The stage was set for Marc's gradual spiral into the world of game development. Even if it was a roundabout journey, it was one that made sense in the end:

"I returned from Tokyo to take another trip to id, and at that point I was pretty much in freefall. After the Wired article was finished, id asked if I'd come and hang out and interview them and write their company history for "The id Anthology." During that trip I started pestering people about level design, thinking that perhaps this could be a way of breaking into the industry. The closest thing to writer's work in the id design process was the act of level design, creating worlds and puzzles and setting up your progress through the world. In Doom and Quake and their cousins, architecture really did play the part of a storyline. So that was the first area of game design to which I gravitated -- not that I had any special talent in that area. Michael Abrash spurred me to step back from that, pointing out that I'd be more valuable to a game company if I took advantage of my existing skills and strengths. He was the first to drop hints about Valve, although I ended up coming here by a rather more roundabout route that involved first exploring some work with Ion Storm and then Origin. All the while, I was fighting the notion that by designing games, I was somehow betraying my muse; in the end, I dragged it along with me."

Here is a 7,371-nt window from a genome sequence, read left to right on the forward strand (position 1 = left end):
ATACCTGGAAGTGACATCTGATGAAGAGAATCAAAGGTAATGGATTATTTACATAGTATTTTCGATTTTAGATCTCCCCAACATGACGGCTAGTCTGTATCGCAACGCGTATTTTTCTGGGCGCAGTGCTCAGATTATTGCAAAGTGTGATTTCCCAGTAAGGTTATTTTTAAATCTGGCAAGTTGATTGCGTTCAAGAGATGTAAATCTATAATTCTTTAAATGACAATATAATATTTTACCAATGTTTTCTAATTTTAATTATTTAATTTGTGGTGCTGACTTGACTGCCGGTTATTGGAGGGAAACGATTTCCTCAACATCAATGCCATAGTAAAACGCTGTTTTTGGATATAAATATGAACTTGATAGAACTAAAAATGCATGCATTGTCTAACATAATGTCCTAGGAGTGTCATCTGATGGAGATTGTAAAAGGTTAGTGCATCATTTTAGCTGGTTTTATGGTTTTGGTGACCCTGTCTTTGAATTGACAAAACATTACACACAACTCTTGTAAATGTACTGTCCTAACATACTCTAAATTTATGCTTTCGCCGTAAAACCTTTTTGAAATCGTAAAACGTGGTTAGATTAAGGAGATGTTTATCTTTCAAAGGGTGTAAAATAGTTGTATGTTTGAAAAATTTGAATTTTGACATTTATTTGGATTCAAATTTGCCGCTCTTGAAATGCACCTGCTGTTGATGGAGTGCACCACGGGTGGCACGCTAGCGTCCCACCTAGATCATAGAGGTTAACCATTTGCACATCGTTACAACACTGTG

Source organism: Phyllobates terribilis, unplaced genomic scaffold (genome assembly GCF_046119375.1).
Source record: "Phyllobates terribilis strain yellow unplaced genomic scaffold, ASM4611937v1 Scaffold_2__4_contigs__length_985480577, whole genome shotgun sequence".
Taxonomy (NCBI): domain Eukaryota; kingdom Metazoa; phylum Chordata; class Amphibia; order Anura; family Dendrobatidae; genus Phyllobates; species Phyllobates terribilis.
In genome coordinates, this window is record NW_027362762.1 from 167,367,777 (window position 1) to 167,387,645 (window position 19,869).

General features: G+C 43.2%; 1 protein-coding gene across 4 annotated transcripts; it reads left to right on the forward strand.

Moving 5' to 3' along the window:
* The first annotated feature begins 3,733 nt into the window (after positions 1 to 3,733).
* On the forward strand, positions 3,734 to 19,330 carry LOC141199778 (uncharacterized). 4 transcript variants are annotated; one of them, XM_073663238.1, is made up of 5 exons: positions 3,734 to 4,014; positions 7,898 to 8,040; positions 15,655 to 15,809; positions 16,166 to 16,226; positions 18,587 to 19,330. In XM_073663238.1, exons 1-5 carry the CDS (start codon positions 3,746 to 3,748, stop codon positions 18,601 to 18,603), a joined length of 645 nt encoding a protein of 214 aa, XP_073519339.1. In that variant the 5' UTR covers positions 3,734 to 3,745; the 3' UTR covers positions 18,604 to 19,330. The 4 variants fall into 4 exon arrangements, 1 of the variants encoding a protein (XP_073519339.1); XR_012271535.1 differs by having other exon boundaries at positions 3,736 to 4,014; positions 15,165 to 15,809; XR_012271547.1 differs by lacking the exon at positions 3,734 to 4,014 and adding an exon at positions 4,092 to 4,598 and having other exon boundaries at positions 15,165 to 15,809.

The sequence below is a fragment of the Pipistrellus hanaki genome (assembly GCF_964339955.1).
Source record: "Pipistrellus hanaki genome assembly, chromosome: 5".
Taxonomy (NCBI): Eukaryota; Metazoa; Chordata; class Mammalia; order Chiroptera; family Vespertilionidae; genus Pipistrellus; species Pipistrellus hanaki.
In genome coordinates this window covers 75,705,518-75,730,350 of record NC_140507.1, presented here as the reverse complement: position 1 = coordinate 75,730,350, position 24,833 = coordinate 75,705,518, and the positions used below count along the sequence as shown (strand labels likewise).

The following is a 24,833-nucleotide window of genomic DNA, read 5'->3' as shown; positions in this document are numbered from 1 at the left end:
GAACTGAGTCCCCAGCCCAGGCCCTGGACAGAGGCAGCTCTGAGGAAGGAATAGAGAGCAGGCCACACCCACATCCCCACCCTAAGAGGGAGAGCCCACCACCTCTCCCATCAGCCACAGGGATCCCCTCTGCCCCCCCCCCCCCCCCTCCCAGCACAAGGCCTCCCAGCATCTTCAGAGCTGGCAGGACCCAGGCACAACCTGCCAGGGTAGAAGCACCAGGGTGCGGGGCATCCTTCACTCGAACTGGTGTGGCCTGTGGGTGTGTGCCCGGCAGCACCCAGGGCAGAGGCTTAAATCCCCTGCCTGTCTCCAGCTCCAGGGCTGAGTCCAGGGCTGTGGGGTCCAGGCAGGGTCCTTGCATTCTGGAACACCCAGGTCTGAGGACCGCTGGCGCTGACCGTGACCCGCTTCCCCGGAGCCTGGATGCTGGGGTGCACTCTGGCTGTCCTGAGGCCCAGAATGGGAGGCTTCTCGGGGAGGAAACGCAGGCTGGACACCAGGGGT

What happened next was, admittedly, not entirely to plan. Marc helped give birth one of the best games of all time.

"The basic concept of Half-Life germinated in story discussions at Valve which happened before my arrival. When I joined Valve, in July of 1997, I was supposed to do a couple weeks of work to consolidate the storyline for Half-Life so that it could ship that year, while the bulk of my time was devoted to a science fantasy epic called Prospero. Half-Life proved to be an irresistible force; the Prospero team was soon absorbed, and my full attention went into shaping the Half-Life story and finding ways of expressing and clarifying it in the game that was well underway."

The famous "reboot" of the Half-Life project, in which Valve's CEO Gabe Newell decided to give the team an extra year to remake the game, helped concentrate the team on the important story elements.